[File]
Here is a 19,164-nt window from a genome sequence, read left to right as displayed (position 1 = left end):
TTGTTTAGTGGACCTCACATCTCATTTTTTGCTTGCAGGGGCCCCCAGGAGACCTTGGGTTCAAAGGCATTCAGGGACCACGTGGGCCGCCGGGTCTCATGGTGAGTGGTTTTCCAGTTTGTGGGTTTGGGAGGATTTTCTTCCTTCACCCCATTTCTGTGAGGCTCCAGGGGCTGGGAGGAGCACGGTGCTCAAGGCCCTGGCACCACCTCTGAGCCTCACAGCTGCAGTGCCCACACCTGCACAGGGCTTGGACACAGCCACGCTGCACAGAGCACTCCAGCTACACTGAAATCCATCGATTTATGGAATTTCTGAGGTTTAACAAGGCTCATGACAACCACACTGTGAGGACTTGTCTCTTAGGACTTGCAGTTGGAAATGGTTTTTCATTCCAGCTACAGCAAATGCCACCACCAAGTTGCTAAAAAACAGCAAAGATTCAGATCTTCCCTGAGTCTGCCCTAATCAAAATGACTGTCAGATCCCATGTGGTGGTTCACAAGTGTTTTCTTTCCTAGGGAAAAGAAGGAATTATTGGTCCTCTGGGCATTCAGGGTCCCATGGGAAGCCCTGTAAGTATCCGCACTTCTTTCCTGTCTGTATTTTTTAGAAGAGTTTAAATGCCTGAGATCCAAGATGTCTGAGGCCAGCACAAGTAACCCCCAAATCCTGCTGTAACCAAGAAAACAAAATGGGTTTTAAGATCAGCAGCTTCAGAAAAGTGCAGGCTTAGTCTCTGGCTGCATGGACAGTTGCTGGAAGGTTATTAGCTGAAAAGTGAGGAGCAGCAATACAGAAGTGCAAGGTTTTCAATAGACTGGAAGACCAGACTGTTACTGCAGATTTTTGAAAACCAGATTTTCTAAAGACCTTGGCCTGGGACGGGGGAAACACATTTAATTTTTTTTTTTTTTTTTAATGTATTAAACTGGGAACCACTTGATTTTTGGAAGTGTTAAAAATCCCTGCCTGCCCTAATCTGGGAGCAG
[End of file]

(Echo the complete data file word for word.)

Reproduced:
Here is a 19,164-nt window from a genome sequence, read left to right as displayed (position 1 = left end):
TTGTTTAGTGGACCTCACATCTCATTTTTTGCTTGCAGGGGCCCCCAGGAGACCTTGGGTTCAAAGGCATTCAGGGACCACGTGGGCCGCCGGGTCTCATGGTGAGTGGTTTTCCAGTTTGTGGGTTTGGGAGGATTTTCTTCCTTCACCCCATTTCTGTGAGGCTCCAGGGGCTGGGAGGAGCACGGTGCTCAAGGCCCTGGCACCACCTCTGAGCCTCACAGCTGCAGTGCCCACACCTGCACAGGGCTTGGACACAGCCACGCTGCACAGAGCACTCCAGCTACACTGAAATCCATCGATTTATGGAATTTCTGAGGTTTAACAAGGCTCATGACAACCACACTGTGAGGACTTGTCTCTTAGGACTTGCAGTTGGAAATGGTTTTTCATTCCAGCTACAGCAAATGCCACCACCAAGTTGCTAAAAAACAGCAAAGATTCAGATCTTCCCTGAGTCTGCCCTAATCAAAATGACTGTCAGATCCCATGTGGTGGTTCACAAGTGTTTTCTTTCCTAGGGAAAAGAAGGAATTATTGGTCCTCTGGGCATTCAGGGTCCCATGGGAAGCCCTGTAAGTATCCGCACTTCTTTCCTGTCTGTATTTTTTAGAAGAGTTTAAATGCCTGAGATCCAAGATGTCTGAGGCCAGCACAAGTAACCCCCAAATCCTGCTGTAACCAAGAAAACAAAATGGGTTTTAAGATCAGCAGCTTCAGAAAAGTGCAGGCTTAGTCTCTGGCTGCATGGACAGTTGCTGGAAGGTTATTAGCTGAAAAGTGAGGAGCAGCAATACAGAAGTGCAAGGTTTTCAATAGACTGGAAGACCAGACTGTTACTGCAGATTTTTGAAAACCAGATTTTCTAAAGACCTTGGCCTGGGACGGGGGAAACACATTTAATTTTTTTTTTTTTTTTTAATGTATTAAACTGGGAACCACTTGATTTTTGGAAGTGTTAAAAATCCCTGCCTGCCCTAATCTGGGAGCAG